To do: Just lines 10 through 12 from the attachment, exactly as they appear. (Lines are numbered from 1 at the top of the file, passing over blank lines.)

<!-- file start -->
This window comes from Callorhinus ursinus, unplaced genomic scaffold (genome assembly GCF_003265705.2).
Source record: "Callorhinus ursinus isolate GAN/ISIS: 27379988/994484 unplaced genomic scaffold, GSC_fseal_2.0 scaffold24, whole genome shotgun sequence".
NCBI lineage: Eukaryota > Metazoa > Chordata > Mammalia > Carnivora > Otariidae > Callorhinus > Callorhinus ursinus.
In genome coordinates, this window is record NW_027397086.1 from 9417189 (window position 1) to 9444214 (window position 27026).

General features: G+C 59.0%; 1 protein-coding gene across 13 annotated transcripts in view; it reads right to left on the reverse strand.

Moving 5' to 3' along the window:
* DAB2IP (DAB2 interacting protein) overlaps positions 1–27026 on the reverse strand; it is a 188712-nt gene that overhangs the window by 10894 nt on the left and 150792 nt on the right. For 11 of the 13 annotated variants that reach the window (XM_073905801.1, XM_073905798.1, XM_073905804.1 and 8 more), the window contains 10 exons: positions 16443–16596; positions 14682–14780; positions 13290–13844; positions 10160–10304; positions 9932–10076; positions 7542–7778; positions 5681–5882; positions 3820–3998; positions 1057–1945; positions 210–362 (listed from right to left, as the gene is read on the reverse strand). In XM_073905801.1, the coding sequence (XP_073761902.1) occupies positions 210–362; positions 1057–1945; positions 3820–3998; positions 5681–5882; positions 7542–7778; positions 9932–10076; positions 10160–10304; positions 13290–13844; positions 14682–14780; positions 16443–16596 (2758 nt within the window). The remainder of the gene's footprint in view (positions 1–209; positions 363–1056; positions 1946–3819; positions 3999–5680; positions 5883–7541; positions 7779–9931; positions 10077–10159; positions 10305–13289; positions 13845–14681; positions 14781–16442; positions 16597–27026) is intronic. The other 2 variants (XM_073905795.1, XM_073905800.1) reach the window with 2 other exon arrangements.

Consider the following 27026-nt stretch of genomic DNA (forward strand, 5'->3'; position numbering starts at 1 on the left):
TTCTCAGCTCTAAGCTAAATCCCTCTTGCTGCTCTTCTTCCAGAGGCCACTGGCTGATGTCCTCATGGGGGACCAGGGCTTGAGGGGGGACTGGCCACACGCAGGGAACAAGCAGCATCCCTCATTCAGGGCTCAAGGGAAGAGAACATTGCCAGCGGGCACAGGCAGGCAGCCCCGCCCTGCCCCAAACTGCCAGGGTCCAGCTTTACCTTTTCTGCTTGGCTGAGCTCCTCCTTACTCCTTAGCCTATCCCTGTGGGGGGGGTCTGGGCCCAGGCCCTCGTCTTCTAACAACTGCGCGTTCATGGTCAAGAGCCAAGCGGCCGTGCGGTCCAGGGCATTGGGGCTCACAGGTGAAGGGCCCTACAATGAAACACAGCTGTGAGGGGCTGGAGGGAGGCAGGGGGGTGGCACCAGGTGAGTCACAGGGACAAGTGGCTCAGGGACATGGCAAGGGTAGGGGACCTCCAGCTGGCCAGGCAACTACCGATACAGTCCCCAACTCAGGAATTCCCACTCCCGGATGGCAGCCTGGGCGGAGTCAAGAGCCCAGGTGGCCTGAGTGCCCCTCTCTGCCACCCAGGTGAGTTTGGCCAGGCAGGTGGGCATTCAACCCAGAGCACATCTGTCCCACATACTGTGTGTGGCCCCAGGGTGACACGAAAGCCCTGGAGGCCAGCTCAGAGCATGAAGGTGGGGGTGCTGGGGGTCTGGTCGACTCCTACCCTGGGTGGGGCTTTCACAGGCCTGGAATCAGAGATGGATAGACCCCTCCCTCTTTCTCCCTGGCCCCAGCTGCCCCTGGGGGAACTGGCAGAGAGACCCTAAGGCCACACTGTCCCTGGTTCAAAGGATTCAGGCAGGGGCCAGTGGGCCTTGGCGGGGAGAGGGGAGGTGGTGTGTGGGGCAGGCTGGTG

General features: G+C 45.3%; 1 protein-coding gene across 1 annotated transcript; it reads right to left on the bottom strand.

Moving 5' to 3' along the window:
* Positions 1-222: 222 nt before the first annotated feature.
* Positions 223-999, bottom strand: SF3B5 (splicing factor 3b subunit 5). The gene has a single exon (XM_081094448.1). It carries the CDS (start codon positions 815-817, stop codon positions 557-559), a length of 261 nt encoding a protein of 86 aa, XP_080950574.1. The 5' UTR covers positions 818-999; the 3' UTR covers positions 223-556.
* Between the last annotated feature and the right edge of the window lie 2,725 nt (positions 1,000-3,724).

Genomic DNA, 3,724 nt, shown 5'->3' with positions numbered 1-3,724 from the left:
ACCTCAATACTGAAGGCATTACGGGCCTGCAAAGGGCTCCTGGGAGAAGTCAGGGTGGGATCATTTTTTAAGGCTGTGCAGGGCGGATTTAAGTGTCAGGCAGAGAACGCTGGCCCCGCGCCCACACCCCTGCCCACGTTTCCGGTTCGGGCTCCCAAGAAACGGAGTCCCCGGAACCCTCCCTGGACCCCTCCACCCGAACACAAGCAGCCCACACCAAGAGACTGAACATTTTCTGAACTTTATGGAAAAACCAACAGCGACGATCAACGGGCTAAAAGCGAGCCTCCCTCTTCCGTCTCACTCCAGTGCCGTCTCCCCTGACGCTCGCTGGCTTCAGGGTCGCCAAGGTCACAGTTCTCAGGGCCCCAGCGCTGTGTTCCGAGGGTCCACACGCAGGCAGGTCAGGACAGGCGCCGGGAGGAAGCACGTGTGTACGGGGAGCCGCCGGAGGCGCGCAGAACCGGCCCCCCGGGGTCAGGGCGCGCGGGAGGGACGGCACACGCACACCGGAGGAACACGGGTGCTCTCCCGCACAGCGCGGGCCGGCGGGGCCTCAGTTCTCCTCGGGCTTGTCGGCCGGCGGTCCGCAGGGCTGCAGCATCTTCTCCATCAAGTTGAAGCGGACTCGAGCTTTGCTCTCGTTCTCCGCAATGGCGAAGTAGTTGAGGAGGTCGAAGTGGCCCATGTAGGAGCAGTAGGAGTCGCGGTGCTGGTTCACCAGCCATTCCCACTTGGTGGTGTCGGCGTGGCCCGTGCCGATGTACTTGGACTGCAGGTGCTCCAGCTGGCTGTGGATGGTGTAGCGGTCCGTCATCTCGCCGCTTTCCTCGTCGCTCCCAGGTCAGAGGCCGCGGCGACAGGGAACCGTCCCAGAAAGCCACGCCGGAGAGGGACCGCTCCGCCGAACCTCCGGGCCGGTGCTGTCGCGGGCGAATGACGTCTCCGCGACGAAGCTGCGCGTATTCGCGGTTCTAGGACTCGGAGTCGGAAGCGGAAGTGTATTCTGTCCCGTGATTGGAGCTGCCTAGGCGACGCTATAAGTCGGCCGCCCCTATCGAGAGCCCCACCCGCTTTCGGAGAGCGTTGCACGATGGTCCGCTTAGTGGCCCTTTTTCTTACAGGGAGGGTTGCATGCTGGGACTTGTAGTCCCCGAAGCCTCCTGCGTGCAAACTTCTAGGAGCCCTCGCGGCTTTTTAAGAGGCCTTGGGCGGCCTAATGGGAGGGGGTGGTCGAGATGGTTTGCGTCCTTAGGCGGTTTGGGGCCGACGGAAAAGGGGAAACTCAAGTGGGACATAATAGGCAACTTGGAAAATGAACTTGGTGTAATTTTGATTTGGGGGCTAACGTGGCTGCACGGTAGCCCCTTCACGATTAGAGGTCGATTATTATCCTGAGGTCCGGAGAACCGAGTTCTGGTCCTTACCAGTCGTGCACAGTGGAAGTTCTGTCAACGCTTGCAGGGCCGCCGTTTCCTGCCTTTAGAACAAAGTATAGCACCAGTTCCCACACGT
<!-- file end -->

General features: G+C 45.3%; 1 protein-coding gene across 1 annotated transcript; it reads right to left on the bottom strand.

Moving 5' to 3' along the window:
* Positions 1-222: 222 nt before the first annotated feature.